Cigarettes are gateway to marijuana for teens
Washington: A new research has supported the theory that cigarettes are a gateway drug to marijuana.
Contrary to what people would expect, the study also found that students who smoked both tobacco and marijuana were more likely to smoke more tobacco than those who smoked only tobacco, said study author Megan Moreno, MD, MSEd, MPH, FAAP, an investigator at Seattle Children`s Research Institute and associate professor of pediatrics at the University of Washington.
Dr. Moreno and her colleagues randomly selected incoming college students from two universities - one in the Northwest and one in the Midwest - to participate in the longitudinal study. Students were interviewed prior to entering college and again at the end of their freshman year regarding their attitudes, intentions and experiences with substances.
Specifically, students were asked if they had used tobacco or marijuana ever in their lives and in the past 28 days. Researchers also assessed the quantity and frequency of marijuana and tobacco use in the past 28 days.
Results showed that prior to entering college, 33 percent of the 315 participants reported lifetime tobacco use, and 43 percent of lifetime users were current users. In addition, tobacco users were more likely to have used marijuana than those who did not use tobacco.
By the end of their freshman year, 66 percent of participants who reported tobacco use prior to entering college remained current users with an average of 34 tobacco episodes per month. Of these, 53 percent reported concurrent marijuana use. Overall, users of both substances averaged significantly more tobacco episodes per month than current users of tobacco only (42 vs. 24).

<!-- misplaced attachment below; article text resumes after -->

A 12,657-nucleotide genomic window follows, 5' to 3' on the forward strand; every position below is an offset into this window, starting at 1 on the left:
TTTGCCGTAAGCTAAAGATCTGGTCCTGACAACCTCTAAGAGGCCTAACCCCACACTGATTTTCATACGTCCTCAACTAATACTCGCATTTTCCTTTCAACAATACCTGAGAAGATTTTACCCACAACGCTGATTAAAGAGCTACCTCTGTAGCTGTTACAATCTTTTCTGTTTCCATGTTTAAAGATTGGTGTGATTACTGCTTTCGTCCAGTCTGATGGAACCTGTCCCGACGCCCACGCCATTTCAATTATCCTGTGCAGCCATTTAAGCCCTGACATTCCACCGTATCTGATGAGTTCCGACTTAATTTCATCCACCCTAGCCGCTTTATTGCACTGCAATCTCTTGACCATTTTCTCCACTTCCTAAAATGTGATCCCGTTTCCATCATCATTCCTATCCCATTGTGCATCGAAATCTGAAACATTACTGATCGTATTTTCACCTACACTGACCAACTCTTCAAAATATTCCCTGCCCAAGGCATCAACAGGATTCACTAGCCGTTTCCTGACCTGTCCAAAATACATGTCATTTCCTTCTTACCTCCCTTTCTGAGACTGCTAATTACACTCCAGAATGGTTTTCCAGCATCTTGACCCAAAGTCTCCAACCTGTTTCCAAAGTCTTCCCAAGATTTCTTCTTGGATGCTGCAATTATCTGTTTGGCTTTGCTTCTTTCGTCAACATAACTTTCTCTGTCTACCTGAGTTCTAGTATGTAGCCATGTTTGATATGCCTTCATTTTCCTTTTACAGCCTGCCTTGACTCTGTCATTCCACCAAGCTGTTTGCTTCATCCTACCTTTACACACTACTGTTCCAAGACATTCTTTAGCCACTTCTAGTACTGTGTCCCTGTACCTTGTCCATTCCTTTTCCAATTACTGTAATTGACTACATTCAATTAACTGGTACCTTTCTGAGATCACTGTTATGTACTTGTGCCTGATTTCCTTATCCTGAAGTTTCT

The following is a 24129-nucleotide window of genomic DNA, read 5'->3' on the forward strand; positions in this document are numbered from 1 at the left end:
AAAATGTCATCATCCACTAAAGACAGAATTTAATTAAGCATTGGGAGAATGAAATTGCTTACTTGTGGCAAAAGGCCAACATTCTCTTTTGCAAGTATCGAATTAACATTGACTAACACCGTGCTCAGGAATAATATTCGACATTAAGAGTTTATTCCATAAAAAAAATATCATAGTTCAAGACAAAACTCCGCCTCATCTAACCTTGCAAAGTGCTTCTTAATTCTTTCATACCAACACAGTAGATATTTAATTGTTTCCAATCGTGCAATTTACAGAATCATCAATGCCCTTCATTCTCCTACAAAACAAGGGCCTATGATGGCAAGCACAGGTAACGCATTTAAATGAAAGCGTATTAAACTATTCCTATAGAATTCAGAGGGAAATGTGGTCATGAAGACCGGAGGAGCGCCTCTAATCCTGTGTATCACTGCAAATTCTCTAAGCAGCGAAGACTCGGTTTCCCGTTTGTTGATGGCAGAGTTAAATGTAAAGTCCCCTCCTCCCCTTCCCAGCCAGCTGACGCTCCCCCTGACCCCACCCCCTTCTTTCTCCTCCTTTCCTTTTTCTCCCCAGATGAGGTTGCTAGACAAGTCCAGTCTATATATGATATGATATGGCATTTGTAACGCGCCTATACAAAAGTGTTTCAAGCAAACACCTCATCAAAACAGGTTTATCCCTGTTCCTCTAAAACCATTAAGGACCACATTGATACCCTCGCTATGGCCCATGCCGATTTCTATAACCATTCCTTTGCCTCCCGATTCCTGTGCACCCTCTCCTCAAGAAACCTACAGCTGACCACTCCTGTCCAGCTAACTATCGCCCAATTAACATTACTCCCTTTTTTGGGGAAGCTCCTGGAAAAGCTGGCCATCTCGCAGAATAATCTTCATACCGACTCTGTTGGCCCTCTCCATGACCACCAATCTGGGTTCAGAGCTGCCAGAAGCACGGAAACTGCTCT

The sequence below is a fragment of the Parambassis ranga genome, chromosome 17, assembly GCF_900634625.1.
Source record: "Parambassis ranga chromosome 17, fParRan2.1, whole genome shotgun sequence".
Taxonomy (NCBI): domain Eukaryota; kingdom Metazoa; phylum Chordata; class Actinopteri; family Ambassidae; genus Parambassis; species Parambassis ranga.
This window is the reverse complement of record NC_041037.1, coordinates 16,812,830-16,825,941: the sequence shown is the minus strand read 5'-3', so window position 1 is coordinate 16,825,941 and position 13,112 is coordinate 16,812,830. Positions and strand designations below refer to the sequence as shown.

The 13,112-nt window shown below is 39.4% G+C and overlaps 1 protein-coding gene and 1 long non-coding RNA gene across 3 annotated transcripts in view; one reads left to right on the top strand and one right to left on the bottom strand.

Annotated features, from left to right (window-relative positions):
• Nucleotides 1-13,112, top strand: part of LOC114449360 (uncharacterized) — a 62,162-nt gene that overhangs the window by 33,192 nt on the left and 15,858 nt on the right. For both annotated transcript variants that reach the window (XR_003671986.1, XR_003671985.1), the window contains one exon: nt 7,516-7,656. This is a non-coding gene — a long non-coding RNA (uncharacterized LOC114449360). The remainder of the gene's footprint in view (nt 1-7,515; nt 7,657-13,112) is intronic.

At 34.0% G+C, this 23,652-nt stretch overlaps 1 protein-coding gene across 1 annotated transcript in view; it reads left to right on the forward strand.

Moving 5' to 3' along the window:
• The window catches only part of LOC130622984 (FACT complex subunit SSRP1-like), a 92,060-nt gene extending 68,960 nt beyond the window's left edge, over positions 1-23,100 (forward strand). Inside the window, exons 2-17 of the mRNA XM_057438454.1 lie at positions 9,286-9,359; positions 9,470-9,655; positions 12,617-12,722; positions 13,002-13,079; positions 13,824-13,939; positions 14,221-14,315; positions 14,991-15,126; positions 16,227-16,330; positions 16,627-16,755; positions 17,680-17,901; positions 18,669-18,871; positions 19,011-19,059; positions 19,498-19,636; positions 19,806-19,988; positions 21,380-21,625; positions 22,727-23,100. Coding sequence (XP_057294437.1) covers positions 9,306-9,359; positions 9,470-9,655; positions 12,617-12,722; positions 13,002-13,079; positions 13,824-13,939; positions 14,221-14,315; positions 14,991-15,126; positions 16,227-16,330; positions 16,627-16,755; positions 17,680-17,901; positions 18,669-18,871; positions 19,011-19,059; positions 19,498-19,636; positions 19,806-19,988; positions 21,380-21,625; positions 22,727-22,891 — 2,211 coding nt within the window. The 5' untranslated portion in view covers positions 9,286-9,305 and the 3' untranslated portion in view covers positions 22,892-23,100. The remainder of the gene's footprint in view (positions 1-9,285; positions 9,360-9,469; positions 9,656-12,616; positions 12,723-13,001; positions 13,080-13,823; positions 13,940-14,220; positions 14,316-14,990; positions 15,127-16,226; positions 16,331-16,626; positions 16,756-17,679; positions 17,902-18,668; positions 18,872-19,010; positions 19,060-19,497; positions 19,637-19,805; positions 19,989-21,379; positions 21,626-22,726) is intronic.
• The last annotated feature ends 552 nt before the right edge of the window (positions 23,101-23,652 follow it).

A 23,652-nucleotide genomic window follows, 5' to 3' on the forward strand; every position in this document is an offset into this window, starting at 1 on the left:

"These findings are significant because in the past year we have seen legislation passed that legalizes marijuana in two states. While the impact of these laws on marijuana use is a critical issue, our findings suggest that we should also consider whether increased marijuana use will impact tobacco use among older adolescents," Dr. Moreno said.
Future work should involve designing educational campaigns highlighting the increased risks of using these substances together, Dr. Moreno concluded.
The research is to be presented at the Pediatric Academic Societies (PAS) annual meeting in Washington, DC.